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Woman who divorced millionaire husband told not to expect an income for life

Tracey Wright, a mother of two, was told by the judge that she could not expect an “income for life” from her ex-husband.
Lord Justice Pitchford stated that divorcees who had children  over the age of seven should work for a living, after complaints by her ex-husband that she had made no effort to get a job since their divorce.
Wright was initially awarded a £450,000 house, mortgage-free, and £75,000 per year in maintenance and school fees, after she separated from her husband Ian in 2008. Of this, £33,200 was for her own upkeep. He made payments promptly every month, but grew concerned that he would not be able to continue to afford such high payments when he reached retirement – and that Tracey had earning capacity but refused to look for work.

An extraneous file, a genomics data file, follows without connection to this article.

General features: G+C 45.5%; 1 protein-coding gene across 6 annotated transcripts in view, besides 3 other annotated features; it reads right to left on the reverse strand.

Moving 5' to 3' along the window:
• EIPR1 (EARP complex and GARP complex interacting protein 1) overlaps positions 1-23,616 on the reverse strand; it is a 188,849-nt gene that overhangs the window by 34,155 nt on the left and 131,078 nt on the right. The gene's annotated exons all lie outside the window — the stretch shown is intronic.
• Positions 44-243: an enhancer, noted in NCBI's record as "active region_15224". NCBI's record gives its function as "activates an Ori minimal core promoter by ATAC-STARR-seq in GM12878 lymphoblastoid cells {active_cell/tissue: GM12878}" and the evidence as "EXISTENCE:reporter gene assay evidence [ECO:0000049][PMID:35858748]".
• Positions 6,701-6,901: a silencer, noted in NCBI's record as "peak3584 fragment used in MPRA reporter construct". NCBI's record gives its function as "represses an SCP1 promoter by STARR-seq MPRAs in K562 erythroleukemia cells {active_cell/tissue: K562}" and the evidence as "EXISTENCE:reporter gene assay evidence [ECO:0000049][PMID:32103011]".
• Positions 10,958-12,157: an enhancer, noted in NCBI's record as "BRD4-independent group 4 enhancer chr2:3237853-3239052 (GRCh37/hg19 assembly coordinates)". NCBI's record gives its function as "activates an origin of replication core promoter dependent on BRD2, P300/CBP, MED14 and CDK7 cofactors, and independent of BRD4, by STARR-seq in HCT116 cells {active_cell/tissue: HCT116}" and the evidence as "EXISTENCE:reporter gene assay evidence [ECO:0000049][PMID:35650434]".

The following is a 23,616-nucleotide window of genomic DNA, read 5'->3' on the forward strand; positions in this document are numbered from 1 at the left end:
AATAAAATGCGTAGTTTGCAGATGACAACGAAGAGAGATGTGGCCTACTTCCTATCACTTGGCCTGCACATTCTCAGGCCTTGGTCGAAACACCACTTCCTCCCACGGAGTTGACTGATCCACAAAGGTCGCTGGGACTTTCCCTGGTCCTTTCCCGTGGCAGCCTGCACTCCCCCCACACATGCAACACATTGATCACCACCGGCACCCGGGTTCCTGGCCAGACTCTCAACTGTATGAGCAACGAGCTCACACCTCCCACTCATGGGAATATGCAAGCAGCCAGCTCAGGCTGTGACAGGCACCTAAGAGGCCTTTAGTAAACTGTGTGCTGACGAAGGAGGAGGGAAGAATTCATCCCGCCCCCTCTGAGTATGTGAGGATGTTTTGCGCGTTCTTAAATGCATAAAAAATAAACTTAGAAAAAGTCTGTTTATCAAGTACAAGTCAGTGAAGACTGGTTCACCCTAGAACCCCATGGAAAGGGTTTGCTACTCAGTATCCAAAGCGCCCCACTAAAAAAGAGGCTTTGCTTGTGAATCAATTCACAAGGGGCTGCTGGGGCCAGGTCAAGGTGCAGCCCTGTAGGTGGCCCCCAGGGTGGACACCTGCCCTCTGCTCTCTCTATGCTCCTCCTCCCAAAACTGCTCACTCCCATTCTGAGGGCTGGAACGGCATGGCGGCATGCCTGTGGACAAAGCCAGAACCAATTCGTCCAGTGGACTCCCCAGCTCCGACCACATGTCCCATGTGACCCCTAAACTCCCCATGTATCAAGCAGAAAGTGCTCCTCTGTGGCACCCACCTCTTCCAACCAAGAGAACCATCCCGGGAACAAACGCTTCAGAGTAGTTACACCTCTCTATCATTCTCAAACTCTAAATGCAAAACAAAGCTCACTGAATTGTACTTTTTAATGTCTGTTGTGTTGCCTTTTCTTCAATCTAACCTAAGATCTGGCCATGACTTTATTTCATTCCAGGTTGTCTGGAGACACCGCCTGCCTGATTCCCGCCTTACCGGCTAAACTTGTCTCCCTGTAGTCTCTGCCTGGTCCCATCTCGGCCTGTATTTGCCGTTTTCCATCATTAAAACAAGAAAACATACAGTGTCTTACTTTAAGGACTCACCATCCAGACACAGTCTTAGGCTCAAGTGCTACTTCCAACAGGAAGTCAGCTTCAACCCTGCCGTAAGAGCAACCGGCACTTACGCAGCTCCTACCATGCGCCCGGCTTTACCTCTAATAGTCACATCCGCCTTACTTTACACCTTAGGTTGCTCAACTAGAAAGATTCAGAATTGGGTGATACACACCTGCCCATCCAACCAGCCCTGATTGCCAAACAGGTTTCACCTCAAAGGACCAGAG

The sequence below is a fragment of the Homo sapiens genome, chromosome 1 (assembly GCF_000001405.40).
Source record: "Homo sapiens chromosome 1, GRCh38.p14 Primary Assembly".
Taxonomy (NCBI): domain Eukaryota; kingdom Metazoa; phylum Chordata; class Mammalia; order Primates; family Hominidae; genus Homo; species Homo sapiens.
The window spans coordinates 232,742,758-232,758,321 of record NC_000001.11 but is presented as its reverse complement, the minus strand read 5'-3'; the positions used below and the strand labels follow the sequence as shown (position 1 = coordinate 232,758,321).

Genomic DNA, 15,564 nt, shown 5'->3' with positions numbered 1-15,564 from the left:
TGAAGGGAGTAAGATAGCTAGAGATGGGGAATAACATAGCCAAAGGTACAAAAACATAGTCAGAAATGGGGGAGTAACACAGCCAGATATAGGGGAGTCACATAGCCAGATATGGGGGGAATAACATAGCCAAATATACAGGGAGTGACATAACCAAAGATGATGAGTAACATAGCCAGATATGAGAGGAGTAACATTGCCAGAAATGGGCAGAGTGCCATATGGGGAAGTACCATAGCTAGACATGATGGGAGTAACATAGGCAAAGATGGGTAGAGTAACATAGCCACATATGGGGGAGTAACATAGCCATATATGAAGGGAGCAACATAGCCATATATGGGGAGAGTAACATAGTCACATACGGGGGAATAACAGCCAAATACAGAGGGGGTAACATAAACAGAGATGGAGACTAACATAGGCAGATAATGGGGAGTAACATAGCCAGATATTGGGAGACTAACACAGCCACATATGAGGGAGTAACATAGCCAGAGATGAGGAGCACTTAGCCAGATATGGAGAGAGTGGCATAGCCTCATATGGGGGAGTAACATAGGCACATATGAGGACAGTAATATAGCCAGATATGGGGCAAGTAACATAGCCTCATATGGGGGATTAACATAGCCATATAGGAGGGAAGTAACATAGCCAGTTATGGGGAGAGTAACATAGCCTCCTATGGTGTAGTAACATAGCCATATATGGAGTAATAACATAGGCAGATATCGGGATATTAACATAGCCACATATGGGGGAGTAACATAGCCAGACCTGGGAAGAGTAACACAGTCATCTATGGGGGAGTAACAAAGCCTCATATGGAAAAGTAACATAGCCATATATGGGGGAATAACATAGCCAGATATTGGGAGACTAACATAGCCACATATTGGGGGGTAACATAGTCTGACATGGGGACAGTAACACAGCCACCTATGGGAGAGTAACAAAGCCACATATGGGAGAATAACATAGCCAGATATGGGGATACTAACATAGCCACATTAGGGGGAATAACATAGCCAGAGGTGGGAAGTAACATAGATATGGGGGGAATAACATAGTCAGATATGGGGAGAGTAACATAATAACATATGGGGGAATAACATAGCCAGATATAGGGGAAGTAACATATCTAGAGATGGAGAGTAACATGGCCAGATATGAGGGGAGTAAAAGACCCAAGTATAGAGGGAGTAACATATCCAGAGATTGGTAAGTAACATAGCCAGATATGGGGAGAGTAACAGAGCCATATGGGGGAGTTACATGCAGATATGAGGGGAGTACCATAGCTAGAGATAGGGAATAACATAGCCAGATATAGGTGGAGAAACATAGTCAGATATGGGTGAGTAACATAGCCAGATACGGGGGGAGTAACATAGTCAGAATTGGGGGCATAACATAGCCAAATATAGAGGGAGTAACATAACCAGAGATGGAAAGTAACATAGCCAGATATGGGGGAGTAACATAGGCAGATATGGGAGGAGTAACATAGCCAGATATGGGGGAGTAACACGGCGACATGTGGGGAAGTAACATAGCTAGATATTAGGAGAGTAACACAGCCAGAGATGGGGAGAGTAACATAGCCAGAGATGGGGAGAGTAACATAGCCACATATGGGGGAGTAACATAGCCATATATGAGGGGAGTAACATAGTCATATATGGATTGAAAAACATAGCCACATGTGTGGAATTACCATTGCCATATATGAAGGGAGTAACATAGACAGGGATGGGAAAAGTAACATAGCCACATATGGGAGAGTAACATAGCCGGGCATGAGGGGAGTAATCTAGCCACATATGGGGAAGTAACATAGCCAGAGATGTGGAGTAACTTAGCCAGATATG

Mark Johnston, who was representing Tracey Wright, claimed that the responsibility to care for her 10-year-old daughter made it impossible for her to seek worthwhile employment for the next five years. Her older daughter is in boarding school. Johnson suggested that the judge’s order would mean the younger child experienced a significantly lower standard of living.
In response, Justice Pitchford remarked that the maintenance order “was never intended to provide the wife with an income for life”, and that “the onus will henceforth be on her. The world of work has innumerable possibilities these days. Vast numbers of women with children just get on with it and Mrs Wright should have done as well.”
Sharon McKie, specialist divorce solicitor at Atherton Godfrey, said: “The ruling has significant implications for the former partners of wealthy spouses, who can expect appeals to have their maintenance and child support awards cut as their children grow older.”
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